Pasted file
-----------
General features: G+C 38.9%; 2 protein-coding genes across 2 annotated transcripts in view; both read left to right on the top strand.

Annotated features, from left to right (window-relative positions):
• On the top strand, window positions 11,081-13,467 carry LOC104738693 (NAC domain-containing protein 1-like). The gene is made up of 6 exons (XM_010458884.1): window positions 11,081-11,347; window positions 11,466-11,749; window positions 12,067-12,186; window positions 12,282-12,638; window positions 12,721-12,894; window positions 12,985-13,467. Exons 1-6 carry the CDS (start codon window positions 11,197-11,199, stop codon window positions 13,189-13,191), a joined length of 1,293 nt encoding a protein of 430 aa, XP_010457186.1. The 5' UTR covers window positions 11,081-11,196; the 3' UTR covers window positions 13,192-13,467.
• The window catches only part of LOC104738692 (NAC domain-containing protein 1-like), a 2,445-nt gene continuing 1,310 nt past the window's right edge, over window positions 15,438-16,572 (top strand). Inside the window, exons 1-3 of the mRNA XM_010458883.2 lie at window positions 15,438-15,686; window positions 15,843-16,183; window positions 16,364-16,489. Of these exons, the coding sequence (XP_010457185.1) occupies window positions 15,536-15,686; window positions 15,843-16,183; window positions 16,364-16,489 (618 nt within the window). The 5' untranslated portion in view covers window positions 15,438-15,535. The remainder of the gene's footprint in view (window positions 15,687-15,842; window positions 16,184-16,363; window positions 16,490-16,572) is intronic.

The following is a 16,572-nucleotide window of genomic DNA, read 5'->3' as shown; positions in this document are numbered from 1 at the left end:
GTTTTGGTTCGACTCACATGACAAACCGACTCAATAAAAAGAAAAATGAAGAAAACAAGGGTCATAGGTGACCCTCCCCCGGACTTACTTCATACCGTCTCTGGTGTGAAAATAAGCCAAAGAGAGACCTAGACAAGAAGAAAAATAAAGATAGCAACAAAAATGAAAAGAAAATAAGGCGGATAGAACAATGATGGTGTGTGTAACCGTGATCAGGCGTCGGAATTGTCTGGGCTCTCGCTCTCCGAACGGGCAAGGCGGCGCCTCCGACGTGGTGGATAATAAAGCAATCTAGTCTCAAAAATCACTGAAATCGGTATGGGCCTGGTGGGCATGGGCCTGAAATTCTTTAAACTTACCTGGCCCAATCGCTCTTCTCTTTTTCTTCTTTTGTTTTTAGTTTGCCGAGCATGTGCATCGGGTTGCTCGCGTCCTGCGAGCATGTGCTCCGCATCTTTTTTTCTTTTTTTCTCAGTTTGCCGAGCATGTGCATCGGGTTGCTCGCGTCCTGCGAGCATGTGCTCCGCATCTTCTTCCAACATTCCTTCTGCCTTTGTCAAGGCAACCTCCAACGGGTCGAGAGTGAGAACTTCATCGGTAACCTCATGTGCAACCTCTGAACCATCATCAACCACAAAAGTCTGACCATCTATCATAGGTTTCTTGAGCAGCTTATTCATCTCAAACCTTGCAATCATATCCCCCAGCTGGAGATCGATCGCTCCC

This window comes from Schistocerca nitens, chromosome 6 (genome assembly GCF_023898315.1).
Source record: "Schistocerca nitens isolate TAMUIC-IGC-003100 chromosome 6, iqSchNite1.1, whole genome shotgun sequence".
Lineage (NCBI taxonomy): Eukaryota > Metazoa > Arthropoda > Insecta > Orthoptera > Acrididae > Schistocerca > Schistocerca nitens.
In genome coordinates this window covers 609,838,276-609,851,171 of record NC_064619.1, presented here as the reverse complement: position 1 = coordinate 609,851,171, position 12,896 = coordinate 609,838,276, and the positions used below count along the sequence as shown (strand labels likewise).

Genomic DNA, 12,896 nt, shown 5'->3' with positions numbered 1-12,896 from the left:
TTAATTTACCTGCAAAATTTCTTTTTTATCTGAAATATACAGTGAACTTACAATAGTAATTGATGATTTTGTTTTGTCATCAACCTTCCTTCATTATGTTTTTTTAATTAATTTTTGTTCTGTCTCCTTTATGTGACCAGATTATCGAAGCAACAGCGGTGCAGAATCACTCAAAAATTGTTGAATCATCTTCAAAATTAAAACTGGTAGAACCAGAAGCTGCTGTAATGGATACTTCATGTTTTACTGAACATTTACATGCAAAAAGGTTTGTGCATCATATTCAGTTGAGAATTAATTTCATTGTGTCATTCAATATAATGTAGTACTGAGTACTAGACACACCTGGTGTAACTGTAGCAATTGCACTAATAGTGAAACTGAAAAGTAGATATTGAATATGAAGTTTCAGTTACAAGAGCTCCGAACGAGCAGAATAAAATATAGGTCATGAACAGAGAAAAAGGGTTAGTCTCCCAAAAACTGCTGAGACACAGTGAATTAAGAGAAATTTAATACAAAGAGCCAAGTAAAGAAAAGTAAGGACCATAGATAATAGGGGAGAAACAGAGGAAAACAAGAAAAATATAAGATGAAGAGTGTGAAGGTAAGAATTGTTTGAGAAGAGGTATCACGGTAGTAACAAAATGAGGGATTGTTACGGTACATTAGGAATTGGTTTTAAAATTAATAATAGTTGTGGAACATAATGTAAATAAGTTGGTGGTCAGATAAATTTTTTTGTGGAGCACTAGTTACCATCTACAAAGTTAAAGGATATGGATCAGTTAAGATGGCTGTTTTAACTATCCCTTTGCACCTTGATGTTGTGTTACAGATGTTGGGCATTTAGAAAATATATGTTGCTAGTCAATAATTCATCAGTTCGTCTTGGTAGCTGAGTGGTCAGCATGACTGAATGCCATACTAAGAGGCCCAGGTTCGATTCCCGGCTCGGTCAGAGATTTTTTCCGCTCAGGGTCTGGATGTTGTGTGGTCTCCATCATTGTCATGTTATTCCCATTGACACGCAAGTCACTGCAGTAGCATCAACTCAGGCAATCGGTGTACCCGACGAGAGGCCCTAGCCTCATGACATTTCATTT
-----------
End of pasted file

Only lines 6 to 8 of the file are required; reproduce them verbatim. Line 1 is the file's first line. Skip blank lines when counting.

GTTTTGGTTCGACTCACATGACAAACCGACTCAATAAAAAGAAAAATGAAGAAAACAAGGGTCATAGGTGACCCTCCCCCGGACTTACTTCATACCGTCTCTGGTGTGAAAATAAGCCAAAGAGAGACCTAGACAAGAAGAAAAATAAAGATAGCAACAAAAATGAAAAGAAAATAAGGCGGATAGAACAATGATGGTGTGTGTAACCGTGATCAGGCGTCGGAATTGTCTGGGCTCTCGCTCTCCGAACGGGCAAGGCGGCGCCTCCGACGTGGTGGATAATAAAGCAATCTAGTCTCAAAAATCACTGAAATCGGTATGGGCCTGGTGGGCATGGGCCTGAAATTCTTTAAACTTACCTGGCCCAATCGCTCTTCTCTTTTTCTTCTTTTGTTTTTAGTTTGCCGAGCATGTGCATCGGGTTGCTCGCGTCCTGCGAGCATGTGCTCCGCATCTTTTTTTCTTTTTTTCTCAGTTTGCCGAGCATGTGCATCGGGTTGCTCGCGTCCTGCGAGCATGTGCTCCGCATCTTCTTCCAACATTCCTTCTGCCTTTGTCAAGGCAACCTCCAACGGGTCGAGAGTGAGAACTTCATCGGTAACCTCATGTGCAACCTCTGAACCATCATCAACCACAAAAGTCTGACCATCTATCATAGGTTTCTTGAGCAGCTTATTCATCTCAAACCTTGCAATCATATCCCCCAGCTGGAGATCGATCGCTCCC

This window comes from Schistocerca nitens, chromosome 6 (genome assembly GCF_023898315.1).
Source record: "Schistocerca nitens isolate TAMUIC-IGC-003100 chromosome 6, iqSchNite1.1, whole genome shotgun sequence".